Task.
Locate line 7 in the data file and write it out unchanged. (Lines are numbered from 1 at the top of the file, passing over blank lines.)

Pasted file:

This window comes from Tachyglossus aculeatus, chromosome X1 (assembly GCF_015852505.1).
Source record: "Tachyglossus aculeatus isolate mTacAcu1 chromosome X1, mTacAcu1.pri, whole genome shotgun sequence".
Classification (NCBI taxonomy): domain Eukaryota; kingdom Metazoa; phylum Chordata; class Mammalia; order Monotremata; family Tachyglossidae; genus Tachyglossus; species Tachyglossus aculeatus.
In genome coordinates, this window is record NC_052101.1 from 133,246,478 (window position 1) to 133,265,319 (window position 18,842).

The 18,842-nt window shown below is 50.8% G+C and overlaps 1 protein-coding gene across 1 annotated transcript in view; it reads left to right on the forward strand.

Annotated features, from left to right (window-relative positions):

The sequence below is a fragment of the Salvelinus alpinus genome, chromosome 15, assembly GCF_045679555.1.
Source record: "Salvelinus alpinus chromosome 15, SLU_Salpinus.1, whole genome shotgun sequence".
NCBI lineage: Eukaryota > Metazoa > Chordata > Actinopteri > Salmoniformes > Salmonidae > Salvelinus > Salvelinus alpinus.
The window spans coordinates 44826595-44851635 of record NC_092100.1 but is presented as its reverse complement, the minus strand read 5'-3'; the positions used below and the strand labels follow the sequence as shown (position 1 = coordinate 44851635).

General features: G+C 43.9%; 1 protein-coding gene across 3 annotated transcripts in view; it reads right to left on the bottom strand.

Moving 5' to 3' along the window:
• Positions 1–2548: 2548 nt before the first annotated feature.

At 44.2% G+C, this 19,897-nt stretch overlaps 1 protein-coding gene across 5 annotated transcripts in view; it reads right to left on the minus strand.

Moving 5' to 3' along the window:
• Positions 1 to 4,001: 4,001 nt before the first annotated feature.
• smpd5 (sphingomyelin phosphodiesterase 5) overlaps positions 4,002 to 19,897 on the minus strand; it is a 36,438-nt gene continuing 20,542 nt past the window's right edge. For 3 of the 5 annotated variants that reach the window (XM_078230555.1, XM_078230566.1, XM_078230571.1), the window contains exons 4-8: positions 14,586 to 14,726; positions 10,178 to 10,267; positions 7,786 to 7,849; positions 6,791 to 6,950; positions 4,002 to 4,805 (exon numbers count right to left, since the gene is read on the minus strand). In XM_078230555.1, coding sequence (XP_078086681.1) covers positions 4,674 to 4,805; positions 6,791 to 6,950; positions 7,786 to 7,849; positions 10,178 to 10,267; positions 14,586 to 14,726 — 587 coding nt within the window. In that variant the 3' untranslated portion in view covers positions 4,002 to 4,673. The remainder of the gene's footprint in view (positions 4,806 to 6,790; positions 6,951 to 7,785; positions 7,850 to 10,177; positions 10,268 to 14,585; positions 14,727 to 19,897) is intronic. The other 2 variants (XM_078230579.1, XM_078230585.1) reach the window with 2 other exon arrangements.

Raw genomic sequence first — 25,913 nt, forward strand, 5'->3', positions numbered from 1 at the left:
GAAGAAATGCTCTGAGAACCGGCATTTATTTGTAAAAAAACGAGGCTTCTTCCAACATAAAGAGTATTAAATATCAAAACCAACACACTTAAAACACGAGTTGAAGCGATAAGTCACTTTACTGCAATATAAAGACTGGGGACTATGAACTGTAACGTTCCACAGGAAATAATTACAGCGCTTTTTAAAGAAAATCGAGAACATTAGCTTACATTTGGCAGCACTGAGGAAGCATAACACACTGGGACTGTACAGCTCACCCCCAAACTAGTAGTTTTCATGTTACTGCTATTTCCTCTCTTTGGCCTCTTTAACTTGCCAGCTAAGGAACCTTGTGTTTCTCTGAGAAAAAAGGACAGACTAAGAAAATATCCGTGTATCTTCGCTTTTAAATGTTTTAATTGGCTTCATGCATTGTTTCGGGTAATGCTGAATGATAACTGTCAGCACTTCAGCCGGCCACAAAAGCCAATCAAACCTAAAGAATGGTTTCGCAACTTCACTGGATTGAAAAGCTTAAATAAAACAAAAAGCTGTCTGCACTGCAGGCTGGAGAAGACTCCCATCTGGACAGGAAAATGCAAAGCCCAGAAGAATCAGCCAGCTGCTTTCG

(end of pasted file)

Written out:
The sequence below is a fragment of the Salvelinus alpinus genome, chromosome 15, assembly GCF_045679555.1.